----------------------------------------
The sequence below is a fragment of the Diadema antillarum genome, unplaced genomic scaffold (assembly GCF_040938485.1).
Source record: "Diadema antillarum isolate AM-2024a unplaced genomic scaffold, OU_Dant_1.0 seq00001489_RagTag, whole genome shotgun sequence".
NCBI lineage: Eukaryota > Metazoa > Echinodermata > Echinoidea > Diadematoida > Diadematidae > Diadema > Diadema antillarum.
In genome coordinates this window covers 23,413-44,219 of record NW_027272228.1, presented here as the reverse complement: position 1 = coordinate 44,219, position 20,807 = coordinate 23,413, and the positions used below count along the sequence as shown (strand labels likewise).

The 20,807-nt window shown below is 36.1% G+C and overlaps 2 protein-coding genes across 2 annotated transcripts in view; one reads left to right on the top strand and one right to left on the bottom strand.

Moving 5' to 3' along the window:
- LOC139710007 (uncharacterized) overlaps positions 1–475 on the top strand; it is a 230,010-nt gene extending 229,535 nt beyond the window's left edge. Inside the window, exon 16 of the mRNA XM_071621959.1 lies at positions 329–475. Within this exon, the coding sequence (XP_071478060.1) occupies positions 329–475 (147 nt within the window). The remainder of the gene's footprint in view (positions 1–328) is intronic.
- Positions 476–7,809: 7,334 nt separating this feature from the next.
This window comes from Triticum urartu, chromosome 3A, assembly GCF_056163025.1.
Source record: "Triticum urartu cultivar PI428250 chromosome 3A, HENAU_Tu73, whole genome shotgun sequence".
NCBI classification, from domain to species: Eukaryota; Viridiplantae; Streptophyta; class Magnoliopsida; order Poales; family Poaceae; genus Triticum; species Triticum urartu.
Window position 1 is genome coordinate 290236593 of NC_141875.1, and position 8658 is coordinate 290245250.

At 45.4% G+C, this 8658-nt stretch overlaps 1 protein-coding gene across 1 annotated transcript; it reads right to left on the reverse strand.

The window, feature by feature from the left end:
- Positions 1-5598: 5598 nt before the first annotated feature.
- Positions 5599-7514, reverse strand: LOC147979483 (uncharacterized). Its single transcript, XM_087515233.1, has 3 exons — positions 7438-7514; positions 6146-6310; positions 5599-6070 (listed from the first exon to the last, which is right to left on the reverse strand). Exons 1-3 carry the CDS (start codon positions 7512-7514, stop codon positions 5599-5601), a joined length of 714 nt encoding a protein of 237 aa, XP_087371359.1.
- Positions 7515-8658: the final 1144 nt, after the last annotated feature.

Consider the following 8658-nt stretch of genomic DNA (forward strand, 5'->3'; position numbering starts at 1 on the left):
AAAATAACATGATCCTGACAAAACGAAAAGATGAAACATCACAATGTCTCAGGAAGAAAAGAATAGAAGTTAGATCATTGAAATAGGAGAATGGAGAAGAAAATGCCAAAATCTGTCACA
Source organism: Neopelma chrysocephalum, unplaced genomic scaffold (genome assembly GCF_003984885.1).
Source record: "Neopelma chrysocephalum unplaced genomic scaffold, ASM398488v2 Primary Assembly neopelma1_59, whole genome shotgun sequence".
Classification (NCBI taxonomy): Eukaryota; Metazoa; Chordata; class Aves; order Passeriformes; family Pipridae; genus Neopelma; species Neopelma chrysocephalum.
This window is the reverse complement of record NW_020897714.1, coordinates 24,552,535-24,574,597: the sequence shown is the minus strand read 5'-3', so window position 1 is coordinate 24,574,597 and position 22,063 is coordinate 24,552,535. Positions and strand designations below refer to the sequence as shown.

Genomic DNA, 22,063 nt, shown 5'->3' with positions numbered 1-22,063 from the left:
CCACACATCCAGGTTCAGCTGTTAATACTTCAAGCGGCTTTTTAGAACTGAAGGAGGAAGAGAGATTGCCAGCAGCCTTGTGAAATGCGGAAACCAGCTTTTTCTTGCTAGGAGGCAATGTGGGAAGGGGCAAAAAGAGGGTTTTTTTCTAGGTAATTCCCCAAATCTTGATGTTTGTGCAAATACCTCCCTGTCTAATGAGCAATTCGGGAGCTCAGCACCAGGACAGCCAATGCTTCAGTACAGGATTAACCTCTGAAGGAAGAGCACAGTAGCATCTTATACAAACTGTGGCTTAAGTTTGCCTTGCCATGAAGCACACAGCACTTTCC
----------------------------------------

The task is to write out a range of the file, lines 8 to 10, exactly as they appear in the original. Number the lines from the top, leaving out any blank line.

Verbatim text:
- Positions 476–7,809: 7,334 nt separating this feature from the next.
This window comes from Triticum urartu, chromosome 3A, assembly GCF_056163025.1.
Source record: "Triticum urartu cultivar PI428250 chromosome 3A, HENAU_Tu73, whole genome shotgun sequence".